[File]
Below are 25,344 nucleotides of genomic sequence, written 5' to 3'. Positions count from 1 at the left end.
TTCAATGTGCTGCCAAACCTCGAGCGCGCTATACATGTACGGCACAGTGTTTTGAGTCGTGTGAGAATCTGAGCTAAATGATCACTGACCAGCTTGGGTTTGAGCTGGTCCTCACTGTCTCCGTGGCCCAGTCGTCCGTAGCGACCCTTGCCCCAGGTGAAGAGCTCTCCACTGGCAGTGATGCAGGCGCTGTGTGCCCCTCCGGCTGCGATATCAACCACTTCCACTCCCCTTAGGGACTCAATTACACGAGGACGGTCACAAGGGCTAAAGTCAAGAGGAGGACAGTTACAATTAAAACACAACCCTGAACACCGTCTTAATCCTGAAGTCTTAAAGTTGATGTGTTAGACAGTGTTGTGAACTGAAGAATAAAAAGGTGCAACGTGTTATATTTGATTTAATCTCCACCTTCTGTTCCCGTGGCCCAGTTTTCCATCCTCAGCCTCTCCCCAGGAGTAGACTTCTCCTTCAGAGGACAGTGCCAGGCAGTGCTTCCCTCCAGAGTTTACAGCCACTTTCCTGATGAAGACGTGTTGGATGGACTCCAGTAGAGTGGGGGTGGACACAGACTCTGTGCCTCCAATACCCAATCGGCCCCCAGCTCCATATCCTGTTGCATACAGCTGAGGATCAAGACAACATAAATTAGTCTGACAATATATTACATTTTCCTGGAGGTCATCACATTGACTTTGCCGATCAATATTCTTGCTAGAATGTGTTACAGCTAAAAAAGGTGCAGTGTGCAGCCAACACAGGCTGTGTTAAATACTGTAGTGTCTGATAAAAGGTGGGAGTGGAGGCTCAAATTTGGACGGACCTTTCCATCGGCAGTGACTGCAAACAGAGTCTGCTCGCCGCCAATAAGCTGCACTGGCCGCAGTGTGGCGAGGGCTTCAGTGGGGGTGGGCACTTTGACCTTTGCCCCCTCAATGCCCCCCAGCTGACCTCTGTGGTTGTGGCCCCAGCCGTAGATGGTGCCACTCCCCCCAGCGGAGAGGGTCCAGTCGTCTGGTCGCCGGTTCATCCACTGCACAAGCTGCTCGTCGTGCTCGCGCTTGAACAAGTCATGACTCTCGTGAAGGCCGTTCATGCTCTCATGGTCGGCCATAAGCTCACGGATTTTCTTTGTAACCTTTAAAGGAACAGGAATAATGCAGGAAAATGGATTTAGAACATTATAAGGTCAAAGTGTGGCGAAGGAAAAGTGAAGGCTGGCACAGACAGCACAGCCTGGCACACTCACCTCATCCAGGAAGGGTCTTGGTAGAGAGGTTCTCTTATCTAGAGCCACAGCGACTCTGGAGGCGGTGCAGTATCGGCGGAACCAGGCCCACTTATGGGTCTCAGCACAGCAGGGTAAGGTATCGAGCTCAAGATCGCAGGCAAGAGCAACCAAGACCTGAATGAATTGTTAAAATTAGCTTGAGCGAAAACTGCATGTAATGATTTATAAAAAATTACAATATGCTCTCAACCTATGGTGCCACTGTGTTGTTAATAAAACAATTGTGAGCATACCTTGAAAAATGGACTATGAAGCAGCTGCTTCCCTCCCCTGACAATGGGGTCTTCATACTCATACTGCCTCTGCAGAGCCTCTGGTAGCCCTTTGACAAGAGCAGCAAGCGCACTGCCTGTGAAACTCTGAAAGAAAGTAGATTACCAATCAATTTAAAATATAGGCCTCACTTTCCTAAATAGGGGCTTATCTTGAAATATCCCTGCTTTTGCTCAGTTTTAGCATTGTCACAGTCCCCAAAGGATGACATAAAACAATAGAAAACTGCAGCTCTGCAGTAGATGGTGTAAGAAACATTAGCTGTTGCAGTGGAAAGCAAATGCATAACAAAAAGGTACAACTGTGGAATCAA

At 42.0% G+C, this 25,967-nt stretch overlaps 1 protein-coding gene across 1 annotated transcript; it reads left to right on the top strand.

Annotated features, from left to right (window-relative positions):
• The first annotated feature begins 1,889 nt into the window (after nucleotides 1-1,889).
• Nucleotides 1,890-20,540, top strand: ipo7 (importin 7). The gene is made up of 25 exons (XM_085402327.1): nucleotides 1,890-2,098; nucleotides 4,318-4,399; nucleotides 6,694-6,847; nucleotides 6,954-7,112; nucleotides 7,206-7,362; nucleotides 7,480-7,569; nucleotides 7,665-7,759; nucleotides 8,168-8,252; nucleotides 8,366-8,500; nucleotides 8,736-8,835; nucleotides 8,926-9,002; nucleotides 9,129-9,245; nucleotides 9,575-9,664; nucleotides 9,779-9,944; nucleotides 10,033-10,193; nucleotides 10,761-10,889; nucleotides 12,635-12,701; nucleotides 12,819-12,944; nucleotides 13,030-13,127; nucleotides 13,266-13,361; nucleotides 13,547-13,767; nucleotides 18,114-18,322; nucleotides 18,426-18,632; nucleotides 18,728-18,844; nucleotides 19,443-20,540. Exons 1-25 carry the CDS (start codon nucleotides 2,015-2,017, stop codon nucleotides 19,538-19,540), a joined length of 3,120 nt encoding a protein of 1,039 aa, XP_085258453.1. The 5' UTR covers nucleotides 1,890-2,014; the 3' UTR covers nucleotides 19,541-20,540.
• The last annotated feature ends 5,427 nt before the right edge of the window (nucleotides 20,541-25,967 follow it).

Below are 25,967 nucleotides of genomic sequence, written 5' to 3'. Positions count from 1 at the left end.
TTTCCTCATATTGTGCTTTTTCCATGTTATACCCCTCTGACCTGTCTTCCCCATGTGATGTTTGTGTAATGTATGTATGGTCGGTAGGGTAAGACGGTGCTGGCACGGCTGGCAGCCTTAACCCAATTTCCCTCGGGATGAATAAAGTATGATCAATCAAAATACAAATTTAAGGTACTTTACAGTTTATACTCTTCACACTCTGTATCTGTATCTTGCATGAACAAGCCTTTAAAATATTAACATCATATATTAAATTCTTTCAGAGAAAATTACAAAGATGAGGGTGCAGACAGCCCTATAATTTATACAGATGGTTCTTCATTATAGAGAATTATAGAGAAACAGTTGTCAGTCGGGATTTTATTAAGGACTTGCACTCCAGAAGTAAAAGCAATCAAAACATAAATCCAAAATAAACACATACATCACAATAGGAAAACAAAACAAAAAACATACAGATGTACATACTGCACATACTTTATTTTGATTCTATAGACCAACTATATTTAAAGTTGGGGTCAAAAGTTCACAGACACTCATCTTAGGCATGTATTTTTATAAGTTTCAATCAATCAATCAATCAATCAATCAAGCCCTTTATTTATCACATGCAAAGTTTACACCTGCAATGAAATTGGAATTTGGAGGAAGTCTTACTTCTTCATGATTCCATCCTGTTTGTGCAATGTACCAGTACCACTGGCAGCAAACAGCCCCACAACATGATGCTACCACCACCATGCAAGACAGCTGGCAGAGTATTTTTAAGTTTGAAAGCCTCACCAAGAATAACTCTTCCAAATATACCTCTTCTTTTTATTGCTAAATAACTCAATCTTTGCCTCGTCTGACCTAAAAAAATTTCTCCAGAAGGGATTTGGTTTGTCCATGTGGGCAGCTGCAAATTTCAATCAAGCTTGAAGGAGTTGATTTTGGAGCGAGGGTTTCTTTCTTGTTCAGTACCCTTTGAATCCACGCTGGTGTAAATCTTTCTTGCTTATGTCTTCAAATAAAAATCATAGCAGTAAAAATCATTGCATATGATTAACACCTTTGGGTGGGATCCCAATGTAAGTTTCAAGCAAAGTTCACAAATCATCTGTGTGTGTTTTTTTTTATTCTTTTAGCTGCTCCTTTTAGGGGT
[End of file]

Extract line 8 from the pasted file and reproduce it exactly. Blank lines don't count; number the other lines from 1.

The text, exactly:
Below are 25,967 nucleotides of genomic sequence, written 5' to 3'. Positions count from 1 at the left end.